Jio Mami 19th Mumbai Film Festival Day 1: Sharmila Tagore awarded for Excellence in Cinema

Rupleena Bose

Oct,13 2017 13:56 06 IST

(Editor's note: For the next week, we will be publishing a fly-on-the-wall account of all that happens in Mumbai through the 19th Jio MAMI Film Festival. This daily diary will scope film and events to watch out for, as well as anecdotes and conversations through the festival.)

Just as the sun had descended into the sea, and the pink orange sky of Mumbai dissolved into night, the 19th Jio MAMI Film Festival opened its doors to the glittering world of cinema.

Over the next one week, the Festival screens over over 220 films from 49 countries, 51 languages and includes features, documentaries and short films. The Festival is spread across city screens including Regal and PVR in the suburbs.

Kunal Kapoor, Aditi Rao Hydari were the hosts of Day 1 of Jio MAMI 19th Mumbai Film Festival.

The venue of the opening ceremony, Liberty Cinemas, has a history of its own standing witness to the ebb and fall of the relationship between cinema and its changing audiences. For all the visiting filmmakers, the ride to the theatre is a ride through the city itself that houses the busy cinema industry of India — and a lesson in the complicated time and distance math that Mumbai surprises the visitor with, just as it surprises them with the multitude of stories you see on the screen over years.

Also read: Jio MAMI 19th Mumbai Film Festival kicks off with glitzy opening ceremony, Anurag Kashyap's Mukkabaaz

The red carpet was a busy affair with almost every known star and director but the real hero was the cinema theatre that was founded in 1947 by Habib Hoosein and aptly named Liberty. Even today one couldn’t help but admire the old world art deco charm of Liberty Cinemas. It’s endless high ceiling and balcony was reminiscent of the forties and fifties. I was almost reminded of Shoshanna’s fictional and grand theatre, the Le Glamaar cinema, in Inglorious Basterds.

Inside view of Liberty Cinema in Mumbai.

The ceremony saw the hosts, an articulate Kunal Kapoor along with Aditi Rao Hydari, take us through the sections of the festival, also announcing the Juries of each section including; International Competition, India Gold, Shorts and the most exciting one — a bunch of young adults who came on stage complete with energy and charm as the Jury of the Half Ticket section.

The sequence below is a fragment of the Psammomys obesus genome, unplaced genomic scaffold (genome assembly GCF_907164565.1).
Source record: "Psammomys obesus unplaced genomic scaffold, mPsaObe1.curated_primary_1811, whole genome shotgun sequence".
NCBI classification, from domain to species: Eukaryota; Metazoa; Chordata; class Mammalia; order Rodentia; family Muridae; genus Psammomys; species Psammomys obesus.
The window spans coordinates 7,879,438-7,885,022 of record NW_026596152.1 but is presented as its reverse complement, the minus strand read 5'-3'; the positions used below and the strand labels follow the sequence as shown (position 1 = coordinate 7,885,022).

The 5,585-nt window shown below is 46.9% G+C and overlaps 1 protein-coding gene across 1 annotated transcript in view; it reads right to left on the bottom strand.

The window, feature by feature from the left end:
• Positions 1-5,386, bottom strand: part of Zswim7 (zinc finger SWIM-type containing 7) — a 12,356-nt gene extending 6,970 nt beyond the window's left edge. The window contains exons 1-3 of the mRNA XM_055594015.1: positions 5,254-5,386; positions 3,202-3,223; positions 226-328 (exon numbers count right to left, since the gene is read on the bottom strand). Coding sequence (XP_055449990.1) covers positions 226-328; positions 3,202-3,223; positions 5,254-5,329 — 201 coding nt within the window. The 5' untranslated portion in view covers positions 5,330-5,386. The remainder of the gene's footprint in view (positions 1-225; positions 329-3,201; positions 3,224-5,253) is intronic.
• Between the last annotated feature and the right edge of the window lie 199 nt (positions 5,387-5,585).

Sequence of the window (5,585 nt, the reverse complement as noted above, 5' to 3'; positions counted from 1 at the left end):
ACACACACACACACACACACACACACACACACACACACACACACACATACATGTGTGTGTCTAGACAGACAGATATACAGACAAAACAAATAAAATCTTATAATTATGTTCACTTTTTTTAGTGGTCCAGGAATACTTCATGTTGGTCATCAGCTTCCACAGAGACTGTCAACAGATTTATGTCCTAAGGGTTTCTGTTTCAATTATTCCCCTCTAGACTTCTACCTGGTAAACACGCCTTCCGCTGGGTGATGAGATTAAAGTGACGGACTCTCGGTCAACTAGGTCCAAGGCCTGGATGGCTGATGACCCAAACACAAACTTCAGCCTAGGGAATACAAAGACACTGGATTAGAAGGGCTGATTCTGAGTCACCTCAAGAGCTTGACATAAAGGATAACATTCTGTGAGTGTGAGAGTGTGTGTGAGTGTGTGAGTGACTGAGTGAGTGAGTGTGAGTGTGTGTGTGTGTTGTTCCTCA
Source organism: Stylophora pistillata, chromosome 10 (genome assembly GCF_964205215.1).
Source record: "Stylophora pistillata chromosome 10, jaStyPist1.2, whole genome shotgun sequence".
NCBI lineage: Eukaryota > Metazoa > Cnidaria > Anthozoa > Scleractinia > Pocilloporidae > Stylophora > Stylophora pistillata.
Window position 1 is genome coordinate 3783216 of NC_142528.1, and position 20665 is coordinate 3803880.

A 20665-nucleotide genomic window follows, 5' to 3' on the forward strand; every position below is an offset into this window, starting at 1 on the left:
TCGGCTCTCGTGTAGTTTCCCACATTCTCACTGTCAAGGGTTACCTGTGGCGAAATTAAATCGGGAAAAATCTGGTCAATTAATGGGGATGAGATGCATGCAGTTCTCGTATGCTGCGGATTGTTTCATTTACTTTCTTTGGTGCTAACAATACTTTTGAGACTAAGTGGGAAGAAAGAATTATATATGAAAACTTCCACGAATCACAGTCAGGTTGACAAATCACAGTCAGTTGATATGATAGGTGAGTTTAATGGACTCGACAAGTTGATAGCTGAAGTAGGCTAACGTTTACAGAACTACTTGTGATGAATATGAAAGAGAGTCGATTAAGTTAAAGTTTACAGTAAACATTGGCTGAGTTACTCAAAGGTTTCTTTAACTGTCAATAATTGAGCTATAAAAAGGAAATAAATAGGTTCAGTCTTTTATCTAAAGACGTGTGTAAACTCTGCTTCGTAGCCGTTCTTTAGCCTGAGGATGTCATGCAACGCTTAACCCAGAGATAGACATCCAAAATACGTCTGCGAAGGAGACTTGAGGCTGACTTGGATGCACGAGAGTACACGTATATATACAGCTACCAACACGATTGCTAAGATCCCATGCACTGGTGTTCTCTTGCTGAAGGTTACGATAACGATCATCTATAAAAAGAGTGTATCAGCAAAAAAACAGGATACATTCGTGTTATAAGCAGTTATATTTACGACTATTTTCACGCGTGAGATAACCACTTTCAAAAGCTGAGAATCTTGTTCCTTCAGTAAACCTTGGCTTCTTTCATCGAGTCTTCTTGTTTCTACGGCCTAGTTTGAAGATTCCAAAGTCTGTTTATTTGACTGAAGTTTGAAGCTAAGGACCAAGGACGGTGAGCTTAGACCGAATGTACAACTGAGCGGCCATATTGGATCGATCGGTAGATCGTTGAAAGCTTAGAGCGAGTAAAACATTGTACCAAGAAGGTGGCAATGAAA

The Festival was declared open by Co-Chairperson Nita Ambani who said of this cinema city: ‘Cinema is the lifeline in many ways and the ‘maximum city’ celebrates it with colour and character in abundant measure.’ The Head of Juries of the different sections, including John Madden, Kabir Khan, Rajkummar Rao, noted the changing times and the changes in cinema viewing vis a vis digital content and new technology.

Amongst the audience quietly observing the events, it was a pleasure to find iconic writer and Mumbai chronicler Kiran Nagarkar who is also the Head of Jury in the Book Award section that celebrates the Best Writing on cinema in both Hindi and English. Of course as a Nagarkar fan one wishes we could have had him on stage with his quick wit and repartee, which would have no doubt left the audience with a taste of his humour.

Sharmila Tagore strikes a pose with Aamir Khan and Kiran Rao at the opening ceremony of Jio MAMI 19th Mumbai Film Festival.

This year the Festival presented the Award of Excellence to the one of the finest and versatile actresses Sharmila Tagore. Satyajit Ray’s words, ‘Something about her eyes told me not to reject her outright’ were the words that lit the screen at the end of the clip that celebrated her 58 years of work.

The calm and soft-spoken actor talked of her own time and experience of being an actor of both Bengali and Hindi cinema. In a lighthearted story of her juggle between the two industries she spoke of how every time she shot a Bengali film she was gently told this is not a Hindi film, and she could do with more pauses, and just as she shot for a Hindi film she was told, this is a Hindi film, maybe she could hurry the lines just a little. Her anecdote was also an insight into the diverse worlds of cinema and filmmaking practices that existed and still exists in India.

And just as the evening was ready to end and the night of the opening film set in heartlands of UP was about to begin (Mukkabaaz) soon after, Ms Tagore ended her warm and compelling speech with the tradition and importance of cinema today — to be free and synonymous with the spirit of artistic expression.